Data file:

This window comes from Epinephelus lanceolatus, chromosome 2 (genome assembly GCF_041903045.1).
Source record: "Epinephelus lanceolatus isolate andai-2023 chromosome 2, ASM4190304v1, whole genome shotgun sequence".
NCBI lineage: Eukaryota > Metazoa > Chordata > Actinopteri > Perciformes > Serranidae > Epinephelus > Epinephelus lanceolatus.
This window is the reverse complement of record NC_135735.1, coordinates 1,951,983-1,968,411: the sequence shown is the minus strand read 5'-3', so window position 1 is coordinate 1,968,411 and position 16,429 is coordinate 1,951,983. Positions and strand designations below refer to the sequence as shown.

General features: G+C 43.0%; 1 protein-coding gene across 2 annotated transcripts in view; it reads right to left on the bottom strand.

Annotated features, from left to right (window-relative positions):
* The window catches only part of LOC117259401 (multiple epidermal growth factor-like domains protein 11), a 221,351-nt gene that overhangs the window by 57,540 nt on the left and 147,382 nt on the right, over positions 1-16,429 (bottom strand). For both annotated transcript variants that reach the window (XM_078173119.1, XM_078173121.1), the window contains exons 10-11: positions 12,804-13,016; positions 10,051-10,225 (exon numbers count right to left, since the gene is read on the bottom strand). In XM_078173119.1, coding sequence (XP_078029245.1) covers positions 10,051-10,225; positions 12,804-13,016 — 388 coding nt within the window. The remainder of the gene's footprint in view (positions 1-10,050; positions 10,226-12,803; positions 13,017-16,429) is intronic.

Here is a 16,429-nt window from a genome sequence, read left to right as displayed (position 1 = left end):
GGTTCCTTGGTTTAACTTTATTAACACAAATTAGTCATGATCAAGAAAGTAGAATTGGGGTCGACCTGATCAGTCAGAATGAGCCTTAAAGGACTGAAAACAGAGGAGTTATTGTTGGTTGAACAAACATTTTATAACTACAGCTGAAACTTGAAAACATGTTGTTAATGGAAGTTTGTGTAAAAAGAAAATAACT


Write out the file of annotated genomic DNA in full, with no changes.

This window comes from Epinephelus lanceolatus, chromosome 2 (genome assembly GCF_041903045.1).
Source record: "Epinephelus lanceolatus isolate andai-2023 chromosome 2, ASM4190304v1, whole genome shotgun sequence".
NCBI lineage: Eukaryota > Metazoa > Chordata > Actinopteri > Perciformes > Serranidae > Epinephelus > Epinephelus lanceolatus.
This window is the reverse complement of record NC_135735.1, coordinates 1,951,983-1,968,411: the sequence shown is the minus strand read 5'-3', so window position 1 is coordinate 1,968,411 and position 16,429 is coordinate 1,951,983. Positions and strand designations below refer to the sequence as shown.

General features: G+C 43.0%; 1 protein-coding gene across 2 annotated transcripts in view; it reads right to left on the bottom strand.

Annotated features, from left to right (window-relative positions):
* The window catches only part of LOC117259401 (multiple epidermal growth factor-like domains protein 11), a 221,351-nt gene that overhangs the window by 57,540 nt on the left and 147,382 nt on the right, over positions 1-16,429 (bottom strand). For both annotated transcript variants that reach the window (XM_078173119.1, XM_078173121.1), the window contains exons 10-11: positions 12,804-13,016; positions 10,051-10,225 (exon numbers count right to left, since the gene is read on the bottom strand). In XM_078173119.1, coding sequence (XP_078029245.1) covers positions 10,051-10,225; positions 12,804-13,016 — 388 coding nt within the window. The remainder of the gene's footprint in view (positions 1-10,050; positions 10,226-12,803; positions 13,017-16,429) is intronic.

Here is a 16,429-nt window from a genome sequence, read left to right as displayed (position 1 = left end):
GGTTCCTTGGTTTAACTTTATTAACACAAATTAGTCATGATCAAGAAAGTAGAATTGGGGTCGACCTGATCAGTCAGAATGAGCCTTAAAGGACTGAAAACAGAGGAGTTATTGTTGGTTGAACAAACATTTTATAACTACAGCTGAAACTTGAAAACATGTTGTTAATGGAAGTTTGTGTAAAAAGAAAATAACT